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Eyes of a Stranger (1981)
Ken Wiederhorn’s Eyes of a Stranger is a calculated rehashing of moments from better movies, strung together by the thinnest of plots. It’s such a waste of time that reading about it (and, to my chagrin, writing about it) is a fairly worthless pursuit. If you have the time on your hands and nothing better to do, then please continue through the review. Otherwise, everything you need to know is in that first sentence.
A psychopath is raping and murdering women in Miami, Florida. Jane Harris (Lauren Tewes), a local television anchorwoman, believes her portly neighbor Stanley (John Di Santi) may be the killer. Jane becomes obsessed with the idea, first breaking into Stanley’s apartment for evidence and later taunting him over the phone. Unfortunately for Jane and her blind, deaf, and mute sister Tracy (Jennifer Jason Leigh, in her film debut), Stanley is the killer. The stage is set for a confrontation where … blah blah blah. It’s a slasher movie. You know what happens.
There might be a good drinking game in Eyes of a Stranger. Every time someone spots a plot point, sequence, or general theme lifted from another film, everyone else has to take a drink. I guarantee your party will be plastered by the end of the film. From the synopsis alone, you can probably glean the “influence” of Alfred Hitchcock’s Rear Window (1954, obsessive voyeur as detective) and Terence Young’s Wait Until Dark (1967, killer torments a blind woman). If you have the misfortune of actually watching the film, you’ll also recognize bits from He Knows You’re Alone (1980), Black Christmas (1974), When a Stranger Calls (1979), Maniac (1980), and John Carpenter’s Someone’s Watching Me! (1978, itself a pastiche on Rear Window). If you want to go way back, you can see traces of Robert Siodmak’s 1945 thriller The Spiral Staircase in the sequence when Tracy’s senses kick back in during a violent struggle.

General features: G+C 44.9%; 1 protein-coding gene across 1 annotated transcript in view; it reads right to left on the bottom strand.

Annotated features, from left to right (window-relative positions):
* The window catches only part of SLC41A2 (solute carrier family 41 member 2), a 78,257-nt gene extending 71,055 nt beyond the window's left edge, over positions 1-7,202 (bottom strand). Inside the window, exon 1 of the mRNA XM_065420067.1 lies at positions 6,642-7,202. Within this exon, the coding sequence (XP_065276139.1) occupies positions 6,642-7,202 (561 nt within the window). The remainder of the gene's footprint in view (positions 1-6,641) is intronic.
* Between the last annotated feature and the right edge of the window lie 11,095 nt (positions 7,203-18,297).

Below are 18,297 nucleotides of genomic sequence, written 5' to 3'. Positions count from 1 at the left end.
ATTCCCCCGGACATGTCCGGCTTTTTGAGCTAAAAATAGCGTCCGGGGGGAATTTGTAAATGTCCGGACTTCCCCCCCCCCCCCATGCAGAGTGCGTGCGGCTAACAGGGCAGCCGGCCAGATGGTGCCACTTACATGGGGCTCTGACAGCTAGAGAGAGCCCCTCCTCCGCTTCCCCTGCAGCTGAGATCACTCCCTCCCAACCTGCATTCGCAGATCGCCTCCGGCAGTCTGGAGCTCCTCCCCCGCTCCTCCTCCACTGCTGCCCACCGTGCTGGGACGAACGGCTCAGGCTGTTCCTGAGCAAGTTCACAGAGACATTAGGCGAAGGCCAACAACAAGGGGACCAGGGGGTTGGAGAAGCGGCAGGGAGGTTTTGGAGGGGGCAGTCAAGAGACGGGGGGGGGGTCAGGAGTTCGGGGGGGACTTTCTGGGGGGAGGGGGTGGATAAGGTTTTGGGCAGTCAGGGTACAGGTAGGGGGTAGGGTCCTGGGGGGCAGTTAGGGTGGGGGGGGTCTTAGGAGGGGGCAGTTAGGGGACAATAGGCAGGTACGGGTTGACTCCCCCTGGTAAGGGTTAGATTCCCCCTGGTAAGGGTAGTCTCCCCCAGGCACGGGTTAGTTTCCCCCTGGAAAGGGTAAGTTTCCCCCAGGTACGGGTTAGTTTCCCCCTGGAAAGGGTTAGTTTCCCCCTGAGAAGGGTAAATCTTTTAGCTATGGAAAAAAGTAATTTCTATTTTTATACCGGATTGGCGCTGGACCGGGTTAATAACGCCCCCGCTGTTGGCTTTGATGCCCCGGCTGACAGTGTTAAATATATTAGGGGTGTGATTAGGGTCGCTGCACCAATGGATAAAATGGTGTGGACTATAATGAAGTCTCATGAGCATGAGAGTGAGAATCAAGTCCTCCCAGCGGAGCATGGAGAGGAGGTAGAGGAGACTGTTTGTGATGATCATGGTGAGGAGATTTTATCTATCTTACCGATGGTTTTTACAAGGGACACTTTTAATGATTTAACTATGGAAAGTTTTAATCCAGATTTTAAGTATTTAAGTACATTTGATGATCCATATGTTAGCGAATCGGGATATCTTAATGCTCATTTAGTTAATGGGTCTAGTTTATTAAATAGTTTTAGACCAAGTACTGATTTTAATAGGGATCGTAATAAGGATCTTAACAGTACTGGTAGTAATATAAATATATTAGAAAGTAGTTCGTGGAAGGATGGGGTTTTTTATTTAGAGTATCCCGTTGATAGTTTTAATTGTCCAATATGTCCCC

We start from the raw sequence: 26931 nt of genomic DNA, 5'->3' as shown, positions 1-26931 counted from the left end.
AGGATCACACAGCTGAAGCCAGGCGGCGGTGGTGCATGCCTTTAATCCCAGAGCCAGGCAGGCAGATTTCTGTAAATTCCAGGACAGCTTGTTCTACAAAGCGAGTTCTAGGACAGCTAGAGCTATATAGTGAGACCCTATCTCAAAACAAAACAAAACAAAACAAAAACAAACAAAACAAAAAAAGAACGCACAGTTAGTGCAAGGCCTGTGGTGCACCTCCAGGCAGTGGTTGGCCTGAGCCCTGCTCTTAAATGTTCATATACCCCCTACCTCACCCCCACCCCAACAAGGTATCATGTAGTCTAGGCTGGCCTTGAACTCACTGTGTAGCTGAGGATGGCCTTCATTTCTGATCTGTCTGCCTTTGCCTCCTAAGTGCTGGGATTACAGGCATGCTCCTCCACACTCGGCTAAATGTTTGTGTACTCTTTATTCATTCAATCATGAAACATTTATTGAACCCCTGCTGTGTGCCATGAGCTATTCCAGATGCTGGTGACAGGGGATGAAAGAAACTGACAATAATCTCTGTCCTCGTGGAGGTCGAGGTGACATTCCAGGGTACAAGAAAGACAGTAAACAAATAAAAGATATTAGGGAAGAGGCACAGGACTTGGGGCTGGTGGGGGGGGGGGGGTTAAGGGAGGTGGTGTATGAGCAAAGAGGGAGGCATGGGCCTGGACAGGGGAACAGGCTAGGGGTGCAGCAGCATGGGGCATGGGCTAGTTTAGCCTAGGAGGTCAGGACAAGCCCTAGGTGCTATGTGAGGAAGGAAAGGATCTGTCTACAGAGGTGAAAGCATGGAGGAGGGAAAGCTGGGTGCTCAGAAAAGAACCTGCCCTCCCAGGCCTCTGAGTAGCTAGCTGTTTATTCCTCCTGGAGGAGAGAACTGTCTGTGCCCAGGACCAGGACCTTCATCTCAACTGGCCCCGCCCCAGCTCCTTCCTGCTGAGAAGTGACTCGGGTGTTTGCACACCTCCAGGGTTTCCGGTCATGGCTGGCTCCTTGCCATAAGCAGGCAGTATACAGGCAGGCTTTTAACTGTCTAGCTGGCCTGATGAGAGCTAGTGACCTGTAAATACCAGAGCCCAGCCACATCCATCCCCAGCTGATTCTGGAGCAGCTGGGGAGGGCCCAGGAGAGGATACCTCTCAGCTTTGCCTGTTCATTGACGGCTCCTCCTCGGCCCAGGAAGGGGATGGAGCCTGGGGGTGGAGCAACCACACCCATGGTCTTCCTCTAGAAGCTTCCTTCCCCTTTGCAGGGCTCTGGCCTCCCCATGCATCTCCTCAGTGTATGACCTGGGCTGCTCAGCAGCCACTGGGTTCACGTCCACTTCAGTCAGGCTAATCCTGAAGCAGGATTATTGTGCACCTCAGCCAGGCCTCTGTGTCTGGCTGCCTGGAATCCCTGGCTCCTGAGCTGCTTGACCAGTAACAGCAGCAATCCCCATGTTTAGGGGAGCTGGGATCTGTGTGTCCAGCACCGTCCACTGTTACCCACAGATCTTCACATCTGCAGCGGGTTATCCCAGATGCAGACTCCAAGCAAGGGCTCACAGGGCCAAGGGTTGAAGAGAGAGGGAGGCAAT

I will admit, grudgingly, that there are some good moments in the film. The recent Warner Bros. DVD release of the film is uncut, so we get to see all the gore effects (by makeup guru Tom Savini) that were snipped out so it could get an R rating in 1981. These include a severed head, a slit throat, and a brutal stabbing. Unfortunately, Savini's big moment – the head in the fish tank – isn’t terribly original. The same thing happens in He Knows You’re Alone, which featured special effects by Savini’s buddy Taso N. Stavrakis. The similarity of the two scenes overshadows the fact that the head in Eyes of a Stranger is vastly superior to the one in He Knows.
Director Ken Wiederhorn also manages one technically well-executed sequence early in the film, or at least he appears to. The killer is following a woman on her way home from work. His shoes make a distinctive “clop” as they hit the pavement. We follow the killer (clop), then the woman, then the killer (clop), then the woman, and back and forth. The woman realizes she’s being followed and grows anxious, the perfect set-up for suspense. It should be suspenseful – the whole scene is a virtual repeat of one from Jacques Tourneur’s Cat People (and, as such, much of my description of it is taken from my review of that film). Wiederhorn should be ashamed.
Eyes of a Stranger isn’t just crap – it’s mercenary crap, designed to pull in suckers by stealing from the superior work of others and passing it off as its own. As such, it is a repugnant film without merit. Unless you’re really keen on that drinking game I devised, avoid this movie.
Wiederhorn's underwater zombie Nazi epic Shock Waves is playing on television early in the film.